It has become a matter of verbal convenience to speak of Bach’s “six solo sonatas,” but he distinguished carefully between the sonatas and partitas, and so should we. The three sonatas are all in sonata di chiesa (“church sonata”) form, a set of four movements in slow-fast-slow-fast sequence, which Bach may have encountered in the violin sonatas of Arcangelo Corelli. The opening slow movement is serious and sometimes improvisational in character, while the second is always a fugue. The third movement, always slow, is in all the sonatas the one movement in a different key from the other three. The last movement, very fast and in binary form, has a perpetual-motion brilliance to the writing. The structure of the partitas is more complex. As that name implies, it is a form made up of “parts,” and that title has come to be used almost interchangeably with the name suite. As a (very general) rule, Bach’s partitas are collections of between five to seven movements in dance forms that incorporate the expected suite sequence of allemande-courante-sarabande-gigue, but in all three partitas Bach makes changes in this basic pattern. One should be very careful of the old generalization that sonatas are “serious” music while partitas are lighter and intended to entertain: there are very serious movements in his partitas and movements in the sonatas that are absolutely charming. Take these outlines of form in the most general sense–this is music that needs to be understood on its own compelling terms rather than pushed into patterns for the sake of easy understanding.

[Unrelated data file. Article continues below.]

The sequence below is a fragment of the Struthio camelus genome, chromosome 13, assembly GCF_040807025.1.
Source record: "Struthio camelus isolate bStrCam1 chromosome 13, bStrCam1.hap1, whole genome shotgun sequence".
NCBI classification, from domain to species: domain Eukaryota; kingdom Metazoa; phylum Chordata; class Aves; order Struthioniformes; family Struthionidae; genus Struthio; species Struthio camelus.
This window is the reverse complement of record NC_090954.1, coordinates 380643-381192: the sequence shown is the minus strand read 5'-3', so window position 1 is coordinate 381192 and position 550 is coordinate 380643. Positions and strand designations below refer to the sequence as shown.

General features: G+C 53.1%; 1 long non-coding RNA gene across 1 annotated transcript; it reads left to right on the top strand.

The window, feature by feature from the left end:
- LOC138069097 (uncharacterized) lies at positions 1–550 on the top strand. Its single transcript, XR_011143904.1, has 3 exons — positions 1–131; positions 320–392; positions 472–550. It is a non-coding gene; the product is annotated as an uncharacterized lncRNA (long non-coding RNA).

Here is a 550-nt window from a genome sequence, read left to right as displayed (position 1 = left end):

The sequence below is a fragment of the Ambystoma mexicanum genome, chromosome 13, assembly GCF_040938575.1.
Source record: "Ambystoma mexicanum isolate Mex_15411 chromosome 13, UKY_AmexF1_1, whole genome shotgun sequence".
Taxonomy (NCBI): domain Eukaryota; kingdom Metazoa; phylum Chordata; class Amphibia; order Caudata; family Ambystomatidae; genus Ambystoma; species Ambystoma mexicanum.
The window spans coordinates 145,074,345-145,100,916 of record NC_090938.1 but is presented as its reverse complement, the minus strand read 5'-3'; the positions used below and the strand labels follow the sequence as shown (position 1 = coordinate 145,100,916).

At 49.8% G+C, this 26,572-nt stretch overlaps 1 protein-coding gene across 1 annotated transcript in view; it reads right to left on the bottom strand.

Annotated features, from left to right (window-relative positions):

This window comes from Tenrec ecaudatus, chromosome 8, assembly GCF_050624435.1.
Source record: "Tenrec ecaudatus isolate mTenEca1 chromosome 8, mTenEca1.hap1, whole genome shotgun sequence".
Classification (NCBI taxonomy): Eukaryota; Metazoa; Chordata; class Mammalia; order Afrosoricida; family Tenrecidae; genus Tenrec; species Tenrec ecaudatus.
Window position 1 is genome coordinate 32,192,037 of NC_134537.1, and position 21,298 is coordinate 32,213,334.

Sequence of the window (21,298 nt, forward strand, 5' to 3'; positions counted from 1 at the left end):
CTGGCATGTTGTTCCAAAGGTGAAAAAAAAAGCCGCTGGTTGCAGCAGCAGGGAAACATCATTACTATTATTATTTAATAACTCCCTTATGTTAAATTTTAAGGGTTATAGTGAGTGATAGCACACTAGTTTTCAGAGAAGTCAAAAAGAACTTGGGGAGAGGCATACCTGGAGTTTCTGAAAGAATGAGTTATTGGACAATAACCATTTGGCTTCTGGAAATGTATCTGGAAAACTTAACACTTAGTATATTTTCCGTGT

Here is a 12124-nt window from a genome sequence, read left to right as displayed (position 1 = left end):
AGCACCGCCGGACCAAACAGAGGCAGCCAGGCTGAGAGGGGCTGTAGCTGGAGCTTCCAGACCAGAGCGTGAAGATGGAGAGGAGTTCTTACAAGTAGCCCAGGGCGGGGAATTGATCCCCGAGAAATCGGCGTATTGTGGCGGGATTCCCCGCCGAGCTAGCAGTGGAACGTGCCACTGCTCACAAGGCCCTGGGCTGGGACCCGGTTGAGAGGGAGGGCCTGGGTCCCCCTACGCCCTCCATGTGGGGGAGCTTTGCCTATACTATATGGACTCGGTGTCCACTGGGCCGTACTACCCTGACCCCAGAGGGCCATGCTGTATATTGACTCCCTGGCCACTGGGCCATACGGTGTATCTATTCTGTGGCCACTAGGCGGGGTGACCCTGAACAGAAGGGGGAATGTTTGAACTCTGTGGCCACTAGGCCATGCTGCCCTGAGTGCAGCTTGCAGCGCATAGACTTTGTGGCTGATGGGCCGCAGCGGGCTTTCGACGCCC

Partita No. 3 in E Major for Unaccompanied Violin, BWV 1006


Born March 21, 1685, Eisenach, Germany

Died July 28, 1750, Leipzig

The title Preludio suggests music that is merely an introduction to something else, but the Preludio to the Partita No. 3 in E Major is a magnificent work in its own right, in some ways the most striking of the seven movements of this partita. Built on the jagged, athletic opening theme, this movement is a brilliant flurry of steady sixteenth-notes, featuring complicated string-crossings and racing along its blistering course to an exciting conclusion. Among the many pleasures of this music is Bach’s use of a technique known as bariolage, the rapid alternation between the same note played on stopped and open strings, which gives this music some of it characteristic glinting brilliance. It is no surprise that this Preludio is among the most popular pieces Bach ever wrote, and those purists ready to sneer at Leopold Stokowski’s arrangement for full orchestra should know that Bach beat him to it: in 1731, ten years after writing the violin partita, Bach arranged this Preludio as the opening orchestral movement of his Cantata No. 29, “Wir danken dir, Gott.”

Bach follows this striking beginning with a sequence of varied dances. The term Loure originally referred to a form of French bagpipe music and later came to mean a type of slow dance accompanied by the bagpipe. Bach dispenses with the bagpipe accompaniment, and in this elegant movement the violin dances gracefully by itself. Bach was scrupulously accurate in his titles, and the Gavotte en Rondeau (gavotte in the form of a rondo) conforms to both these forms: a gavotte is an old French dance in common time that begins on the third beat, while rondo form asks that one section recur throughout. This vigorous and poised movement features some wonderful writing for the violin as the original dance theme repeats in many guises. The two minuet movements are sharply contrasted: Menuet I takes its character from the powerful chordal beginning, while Menuet II, dancing gracefully, is more subdued. The Bourrée drives along its lively course, energized by a powerful upbeat, and the Gigue (an old English dance related to the jig) makes a lively conclusion.

Sonata No. 3 in C Major for Unaccompanied Violin, BWV 1005